Children's Village program offers sobering lesson for teens

February 27, 1997


Staff Writer

Photographs of fatal accident scenes are shockingly graphic ways of showing the consequences of driving under the influence of alcohol and drugs.

"It's, `Look what can happen to you, because these accidents happened in Washington County, where you live,'" said Maryland State Trooper 1st Class Troy McDonough, who will use the snapshots in a special drug and alcohol awareness program for teens at Children's Village of Washington County.

The free program, open to all Washington County high school students, will provide several strong doses of reality, including a demonstration of how alcohol impairs a person's ability to pass a roadside sobriety test, McDonough said.


It also will give students an opportunity to earn a few Student Service Learning hours, provided they share what they learn with others at their school, said Fred Jacobs, Student Service Learning coordinator for the Washington County school system.

Just over 25 percent of the school system's 1,085 seniors have not earned all of the 75 service learning hours they need to graduate, Jacobs said.

McDonough likes the idea of requiring students to make a presentation to fellow students.

"That way that information is reaching a lot more people, and they're getting it from the peers," he said.

This is the first time Children's Village will offer a program aimed at teens, said executive director Marsha Tidler.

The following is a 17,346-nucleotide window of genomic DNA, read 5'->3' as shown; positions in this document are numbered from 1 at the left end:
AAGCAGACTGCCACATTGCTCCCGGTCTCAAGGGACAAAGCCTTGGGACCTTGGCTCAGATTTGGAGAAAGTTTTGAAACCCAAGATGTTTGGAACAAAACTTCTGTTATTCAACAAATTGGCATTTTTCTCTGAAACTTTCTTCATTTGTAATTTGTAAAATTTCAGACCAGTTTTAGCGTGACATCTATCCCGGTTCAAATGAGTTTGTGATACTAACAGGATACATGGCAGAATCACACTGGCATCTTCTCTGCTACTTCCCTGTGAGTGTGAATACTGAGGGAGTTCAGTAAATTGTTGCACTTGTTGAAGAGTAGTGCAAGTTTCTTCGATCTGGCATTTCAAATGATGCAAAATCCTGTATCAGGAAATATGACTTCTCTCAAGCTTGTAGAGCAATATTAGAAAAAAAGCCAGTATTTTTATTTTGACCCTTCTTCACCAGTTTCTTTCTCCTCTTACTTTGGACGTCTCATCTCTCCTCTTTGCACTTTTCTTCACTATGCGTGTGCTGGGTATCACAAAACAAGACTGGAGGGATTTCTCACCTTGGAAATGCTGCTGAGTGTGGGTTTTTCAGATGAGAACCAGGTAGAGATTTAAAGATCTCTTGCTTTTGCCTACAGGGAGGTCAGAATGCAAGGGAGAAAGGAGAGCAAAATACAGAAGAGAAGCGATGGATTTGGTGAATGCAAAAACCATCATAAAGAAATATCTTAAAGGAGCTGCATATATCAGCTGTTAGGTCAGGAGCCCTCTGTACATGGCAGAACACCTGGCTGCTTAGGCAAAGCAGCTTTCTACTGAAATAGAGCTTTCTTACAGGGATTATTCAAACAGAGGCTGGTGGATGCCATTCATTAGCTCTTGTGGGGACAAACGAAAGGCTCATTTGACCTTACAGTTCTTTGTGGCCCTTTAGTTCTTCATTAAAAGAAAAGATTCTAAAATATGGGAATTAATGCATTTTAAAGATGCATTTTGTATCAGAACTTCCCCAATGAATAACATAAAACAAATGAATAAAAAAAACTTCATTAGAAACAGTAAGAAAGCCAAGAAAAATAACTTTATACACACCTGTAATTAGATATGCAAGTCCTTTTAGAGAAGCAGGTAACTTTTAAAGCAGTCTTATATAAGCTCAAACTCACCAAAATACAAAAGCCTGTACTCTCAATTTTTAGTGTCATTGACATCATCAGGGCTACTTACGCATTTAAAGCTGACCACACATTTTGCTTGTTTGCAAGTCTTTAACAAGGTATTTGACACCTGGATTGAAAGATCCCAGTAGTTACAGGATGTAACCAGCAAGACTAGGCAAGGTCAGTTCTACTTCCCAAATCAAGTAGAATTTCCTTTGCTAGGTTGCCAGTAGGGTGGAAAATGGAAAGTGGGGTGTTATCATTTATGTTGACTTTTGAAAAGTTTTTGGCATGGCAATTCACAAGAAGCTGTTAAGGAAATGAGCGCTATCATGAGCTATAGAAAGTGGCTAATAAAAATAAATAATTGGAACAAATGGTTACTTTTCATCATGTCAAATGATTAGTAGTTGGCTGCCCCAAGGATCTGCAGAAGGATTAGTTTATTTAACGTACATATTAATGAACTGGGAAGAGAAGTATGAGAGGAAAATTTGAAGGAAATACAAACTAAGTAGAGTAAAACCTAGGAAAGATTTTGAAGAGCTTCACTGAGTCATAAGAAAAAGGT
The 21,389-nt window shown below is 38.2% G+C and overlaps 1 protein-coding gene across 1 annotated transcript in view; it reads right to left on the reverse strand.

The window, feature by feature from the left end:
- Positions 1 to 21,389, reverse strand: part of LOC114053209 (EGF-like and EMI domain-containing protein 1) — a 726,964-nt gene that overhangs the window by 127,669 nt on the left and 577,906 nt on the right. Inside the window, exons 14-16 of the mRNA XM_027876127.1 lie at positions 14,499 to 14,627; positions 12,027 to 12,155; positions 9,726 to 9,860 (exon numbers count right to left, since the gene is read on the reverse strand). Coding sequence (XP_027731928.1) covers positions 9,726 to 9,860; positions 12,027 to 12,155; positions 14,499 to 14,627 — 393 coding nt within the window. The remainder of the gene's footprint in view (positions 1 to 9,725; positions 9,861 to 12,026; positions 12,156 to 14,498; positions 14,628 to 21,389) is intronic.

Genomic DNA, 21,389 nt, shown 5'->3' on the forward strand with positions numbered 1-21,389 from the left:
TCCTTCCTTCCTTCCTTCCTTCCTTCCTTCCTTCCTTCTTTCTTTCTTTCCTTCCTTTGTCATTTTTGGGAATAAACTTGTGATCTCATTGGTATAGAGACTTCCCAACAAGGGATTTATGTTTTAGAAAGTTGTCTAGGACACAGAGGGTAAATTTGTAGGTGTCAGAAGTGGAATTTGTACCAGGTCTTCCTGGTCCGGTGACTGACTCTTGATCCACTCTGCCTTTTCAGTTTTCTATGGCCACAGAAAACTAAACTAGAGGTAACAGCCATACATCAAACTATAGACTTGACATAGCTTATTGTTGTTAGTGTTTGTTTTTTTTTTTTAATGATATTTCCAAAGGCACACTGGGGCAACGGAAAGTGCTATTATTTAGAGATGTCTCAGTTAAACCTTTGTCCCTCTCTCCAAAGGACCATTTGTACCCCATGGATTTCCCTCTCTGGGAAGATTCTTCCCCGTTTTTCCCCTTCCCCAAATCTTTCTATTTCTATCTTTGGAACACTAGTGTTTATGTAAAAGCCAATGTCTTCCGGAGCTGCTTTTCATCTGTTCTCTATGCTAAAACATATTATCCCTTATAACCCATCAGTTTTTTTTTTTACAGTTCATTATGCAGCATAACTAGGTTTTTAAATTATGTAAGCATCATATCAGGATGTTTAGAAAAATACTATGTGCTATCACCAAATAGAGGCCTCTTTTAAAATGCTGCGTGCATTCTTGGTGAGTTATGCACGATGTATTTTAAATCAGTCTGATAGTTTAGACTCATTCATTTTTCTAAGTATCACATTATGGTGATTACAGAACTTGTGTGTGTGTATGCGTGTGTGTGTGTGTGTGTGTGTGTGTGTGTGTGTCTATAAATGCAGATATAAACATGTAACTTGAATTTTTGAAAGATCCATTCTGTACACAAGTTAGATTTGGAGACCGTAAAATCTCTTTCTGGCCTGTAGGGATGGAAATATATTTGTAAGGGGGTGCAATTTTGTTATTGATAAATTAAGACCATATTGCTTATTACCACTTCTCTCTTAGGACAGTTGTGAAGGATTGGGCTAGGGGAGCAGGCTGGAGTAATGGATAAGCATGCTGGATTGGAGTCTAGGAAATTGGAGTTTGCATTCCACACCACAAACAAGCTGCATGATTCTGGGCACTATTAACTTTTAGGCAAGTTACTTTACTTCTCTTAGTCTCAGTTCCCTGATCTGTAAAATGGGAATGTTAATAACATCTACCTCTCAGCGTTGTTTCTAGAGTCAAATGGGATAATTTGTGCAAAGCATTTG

Since it opened in January 1991, the Mount Aetna Road facility has been the domain of much younger students, who are taught about safety by local firefighters and police officers, she said.

Most students attend the free two-day safety program, which includes a tour of a house destroyed by a grease fire, in second grade, Tidler said.

Tidler said Maryland State Police Lt. Bruce Tanner approached her on Tuesday about putting together a teen program to observe National PTA Alcohol/Drug Awareness Week, March 2 to 8.

The program will be offered three times in the coming week, Tidler said.

Sessions are to be held March 4 from 4 to 7 p.m., March 5 from 6 to 9 p.m. and March 8 from 9 to 1 p.m.

Reservations are required.

Because of space restrictions, each session will be limited to 45 students.

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